The distribution of cases according to risk groups in our study suggested a predominance of low and intermediate risk groups. This is in accordance with other studies, however proportionate cases with high risk were comparatively more. In the study by Hasford and colleagues, 39%, 37%, and 24% of cases had low, intermediate, and high risk Sokal scores with corresponding Euro scores being 38%, 51%, and 11% [7]. EUTOS score was low for 90% and high for 10% in this study. The Japanese study also had lower proportionate cases of high risk with 18.6%, 8.9%, and 11% cases with Sokal, Euro, and EUTOS high risk [2].

While attempting to address the question of which of the scores predicts best the response to imatinib in our population, we found that all the three scores effectively predicted cumulative incidence of CCyR and MMR. They also significantly prognosticated PFS and OS in our population. While Sokal score and Euro score could not significantly differentiate between low and intermediate risk groups when predicting PFS and OS, they could still significantly differentiate high risk group from low/intermediate risk group. A study in the Nigerian population done by Oyekunle and colleagues also suggested that predictive efficacy for PFS remained poor for Sokal score between the low and intermediate risk groups, however, it could predict difference better between low intermediate versus high risk groups [32]. Another study from China on the other hand had the limitation of inability to differentiate low and intermediate risk groups reflected in prediction of OS, not PFS [33].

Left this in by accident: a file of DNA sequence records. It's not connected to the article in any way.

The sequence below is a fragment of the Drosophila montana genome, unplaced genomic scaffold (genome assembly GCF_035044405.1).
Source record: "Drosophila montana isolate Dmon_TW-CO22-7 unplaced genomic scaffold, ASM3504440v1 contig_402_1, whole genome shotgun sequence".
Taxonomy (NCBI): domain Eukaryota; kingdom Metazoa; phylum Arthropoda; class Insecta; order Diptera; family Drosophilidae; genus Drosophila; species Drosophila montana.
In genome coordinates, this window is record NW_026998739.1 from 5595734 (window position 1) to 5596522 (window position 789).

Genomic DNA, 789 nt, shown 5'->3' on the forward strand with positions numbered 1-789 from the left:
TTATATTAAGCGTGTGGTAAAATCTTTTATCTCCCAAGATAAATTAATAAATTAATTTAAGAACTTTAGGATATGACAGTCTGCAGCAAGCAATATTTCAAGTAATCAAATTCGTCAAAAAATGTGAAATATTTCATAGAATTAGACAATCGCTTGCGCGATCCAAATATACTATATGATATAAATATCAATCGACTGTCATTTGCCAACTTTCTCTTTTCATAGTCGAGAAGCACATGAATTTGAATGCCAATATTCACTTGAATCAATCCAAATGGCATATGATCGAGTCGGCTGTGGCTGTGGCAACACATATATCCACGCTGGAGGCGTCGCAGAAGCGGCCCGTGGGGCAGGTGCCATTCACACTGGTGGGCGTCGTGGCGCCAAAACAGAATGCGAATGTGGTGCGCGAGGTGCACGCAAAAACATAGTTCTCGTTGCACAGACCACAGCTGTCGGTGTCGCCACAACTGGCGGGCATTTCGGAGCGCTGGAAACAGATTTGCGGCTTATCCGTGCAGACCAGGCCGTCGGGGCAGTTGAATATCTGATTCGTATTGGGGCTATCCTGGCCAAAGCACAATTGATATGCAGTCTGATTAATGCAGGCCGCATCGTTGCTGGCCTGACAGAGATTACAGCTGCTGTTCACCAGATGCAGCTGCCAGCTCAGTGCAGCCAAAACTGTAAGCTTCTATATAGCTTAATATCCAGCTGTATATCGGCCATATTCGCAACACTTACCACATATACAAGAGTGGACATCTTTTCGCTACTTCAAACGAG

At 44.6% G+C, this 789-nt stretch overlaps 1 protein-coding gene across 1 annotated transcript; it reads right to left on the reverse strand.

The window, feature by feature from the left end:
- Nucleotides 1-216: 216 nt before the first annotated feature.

EUTOS score remained most accurate for prognosticating PFS and OS for its two risk groups in our analysis. Various other studies comparing EUTOS score with the previous scores are summarised in Table 5. The two studies from UK and Japan showed inadequate efficacy of EUTOS as a prognostic marker [34, 2]. These studies, however, had a relatively small number of cases classified as EUTOS high risk group, being 31(10%) and 16 (11%) respectively in the two studies. The largest study by Kantarjian and colleagues shows superiority of EUTOS score in imatinib treated European population with similar results in Chinese study [7, 33].

Table 4. Risk tools in CML.

Table 5. Comparison studies of Sokal, Euro and EUTOS scores in imatinib era.